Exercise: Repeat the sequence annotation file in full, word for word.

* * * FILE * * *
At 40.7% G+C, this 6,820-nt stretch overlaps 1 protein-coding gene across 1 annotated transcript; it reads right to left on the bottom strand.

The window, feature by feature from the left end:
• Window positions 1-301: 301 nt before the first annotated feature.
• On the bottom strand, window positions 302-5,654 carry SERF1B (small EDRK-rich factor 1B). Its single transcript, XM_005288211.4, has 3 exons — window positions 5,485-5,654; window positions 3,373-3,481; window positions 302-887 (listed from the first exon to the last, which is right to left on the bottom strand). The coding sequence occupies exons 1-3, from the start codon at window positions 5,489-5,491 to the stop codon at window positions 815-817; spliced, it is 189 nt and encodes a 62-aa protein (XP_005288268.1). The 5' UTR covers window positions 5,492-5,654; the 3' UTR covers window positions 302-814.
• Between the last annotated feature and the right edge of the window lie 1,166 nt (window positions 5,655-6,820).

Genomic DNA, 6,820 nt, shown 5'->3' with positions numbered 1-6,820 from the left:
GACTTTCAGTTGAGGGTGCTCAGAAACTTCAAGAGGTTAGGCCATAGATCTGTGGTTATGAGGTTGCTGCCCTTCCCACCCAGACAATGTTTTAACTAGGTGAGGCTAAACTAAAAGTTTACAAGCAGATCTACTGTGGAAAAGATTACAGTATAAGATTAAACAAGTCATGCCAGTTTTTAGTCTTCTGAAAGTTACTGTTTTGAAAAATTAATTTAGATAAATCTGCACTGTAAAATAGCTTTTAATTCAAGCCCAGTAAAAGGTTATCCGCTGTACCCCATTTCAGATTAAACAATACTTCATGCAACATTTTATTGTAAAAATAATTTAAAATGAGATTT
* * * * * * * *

At 40.7% G+C, this 6,820-nt stretch overlaps 1 protein-coding gene across 1 annotated transcript; it reads right to left on the bottom strand.

The window, feature by feature from the left end:
• Window positions 1-301: 301 nt before the first annotated feature.
• On the bottom strand, window positions 302-5,654 carry SERF1B (small EDRK-rich factor 1B). Its single transcript, XM_005288211.4, has 3 exons — window positions 5,485-5,654; window positions 3,373-3,481; window positions 302-887 (listed from the first exon to the last, which is right to left on the bottom strand). The coding sequence occupies exons 1-3, from the start codon at window positions 5,489-5,491 to the stop codon at window positions 815-817; spliced, it is 189 nt and encodes a 62-aa protein (XP_005288268.1). The 5' UTR covers window positions 5,492-5,654; the 3' UTR covers window positions 302-814.
• Between the last annotated feature and the right edge of the window lie 1,166 nt (window positions 5,655-6,820).

Genomic DNA, 6,820 nt, shown 5'->3' with positions numbered 1-6,820 from the left:
GACTTTCAGTTGAGGGTGCTCAGAAACTTCAAGAGGTTAGGCCATAGATCTGTGGTTATGAGGTTGCTGCCCTTCCCACCCAGACAATGTTTTAACTAGGTGAGGCTAAACTAAAAGTTTACAAGCAGATCTACTGTGGAAAAGATTACAGTATAAGATTAAACAAGTCATGCCAGTTTTTAGTCTTCTGAAAGTTACTGTTTTGAAAAATTAATTTAGATAAATCTGCACTGTAAAATAGCTTTTAATTCAAGCCCAGTAAAAGGTTATCCGCTGTACCCCATTTCAGATTAAACAATACTTCATGCAACATTTTATTGTAAAAATAATTTAAAATGAGATTT